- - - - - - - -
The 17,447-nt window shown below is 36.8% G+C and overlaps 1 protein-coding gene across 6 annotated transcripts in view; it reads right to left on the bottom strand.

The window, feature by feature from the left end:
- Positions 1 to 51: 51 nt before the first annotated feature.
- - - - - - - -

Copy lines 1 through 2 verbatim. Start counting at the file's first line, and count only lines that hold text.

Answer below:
The 17,447-nt window shown below is 36.8% G+C and overlaps 1 protein-coding gene across 6 annotated transcripts in view; it reads right to left on the bottom strand.

The window, feature by feature from the left end: